Forensic pathologists who performed postmortem on an American biologist whose body was discovered in a Nazi bunker in Greece earlier this week, told CBS News that her death was far from fast. Greek officials say Suzanne Eaton was smothered in the death and then dumped in the thin, labyrinthine piles of World War II.
Some Greek media stores reported that she had knife wounds and may have been tortured but pathologist CBS News "Holly Williams spoke that he cannot comment on these reports or if she was sexually abused.
" It is open right now, we see Looking forward, we may be able to find DNA, "Stamatis Belivanis said.
Greek police questioned several possible suspects and said that they are taking people for DNA testing, but would not confirm if they have any official suspects [cs/07/1
Investigators, volunteers and family members spent days scratching tough terrain in extreme heat for all the signs of the 59-year-old who last saw playing the piano at the hotel where she attended a conference. Her family thinks later that day she went for a run later that day, something she did every day. All her belongings, including her passport, wallet and phone, were still in her room, but her running shoes were not.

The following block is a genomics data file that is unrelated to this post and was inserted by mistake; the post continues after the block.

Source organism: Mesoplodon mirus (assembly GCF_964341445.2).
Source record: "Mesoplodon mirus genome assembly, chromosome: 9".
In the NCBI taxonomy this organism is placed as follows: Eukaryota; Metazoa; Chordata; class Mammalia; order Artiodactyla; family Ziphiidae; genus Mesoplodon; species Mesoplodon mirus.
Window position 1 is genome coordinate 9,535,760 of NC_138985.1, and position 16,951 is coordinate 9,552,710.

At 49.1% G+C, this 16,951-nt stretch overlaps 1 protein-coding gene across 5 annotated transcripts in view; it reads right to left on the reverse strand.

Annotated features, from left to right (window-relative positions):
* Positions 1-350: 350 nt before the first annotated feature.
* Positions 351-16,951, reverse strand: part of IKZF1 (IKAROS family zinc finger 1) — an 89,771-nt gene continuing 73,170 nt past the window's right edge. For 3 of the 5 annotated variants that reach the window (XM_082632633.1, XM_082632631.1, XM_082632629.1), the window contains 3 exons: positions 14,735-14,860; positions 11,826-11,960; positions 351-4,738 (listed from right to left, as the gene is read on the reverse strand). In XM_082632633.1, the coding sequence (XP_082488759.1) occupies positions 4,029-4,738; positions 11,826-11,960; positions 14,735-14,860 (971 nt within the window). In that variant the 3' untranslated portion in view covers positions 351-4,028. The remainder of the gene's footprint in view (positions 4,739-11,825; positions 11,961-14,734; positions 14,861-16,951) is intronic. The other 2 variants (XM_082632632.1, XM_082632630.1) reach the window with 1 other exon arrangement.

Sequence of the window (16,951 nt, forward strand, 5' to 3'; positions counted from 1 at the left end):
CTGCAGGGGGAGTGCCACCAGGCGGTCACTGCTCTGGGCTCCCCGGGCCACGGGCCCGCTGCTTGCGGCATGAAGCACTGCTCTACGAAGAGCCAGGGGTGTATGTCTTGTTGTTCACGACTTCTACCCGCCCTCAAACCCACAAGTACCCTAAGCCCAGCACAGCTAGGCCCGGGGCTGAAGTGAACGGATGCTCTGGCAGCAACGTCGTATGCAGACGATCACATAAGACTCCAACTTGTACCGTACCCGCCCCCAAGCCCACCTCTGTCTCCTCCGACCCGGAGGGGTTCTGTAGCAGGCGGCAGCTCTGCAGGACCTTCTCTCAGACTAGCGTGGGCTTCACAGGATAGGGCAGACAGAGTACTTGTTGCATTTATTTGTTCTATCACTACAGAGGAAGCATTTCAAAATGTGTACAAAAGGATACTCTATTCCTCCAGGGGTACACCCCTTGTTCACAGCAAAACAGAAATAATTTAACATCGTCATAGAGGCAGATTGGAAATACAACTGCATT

Eaton was an extraordinary individual with no action – an award-winning researcher, avid athlete, perfected pianist and mother of two.
"Sue is too big a person because her legacy is somehow defined by how we lost her," said her sister in a statement. "A strong, kind, brilliant, selfless person."
Now Katerina Karkala-Zormpa is helping her sons and spouses at the Academy where Eaton attended a conference.
"For us we saw that the family came and was affected by this but also with all this strength to go to the end and find their mother," she said.
Crete is a peaceful island that is deepened in ancient Greek mythology. Locals are appalled by having killed a guest on their island.
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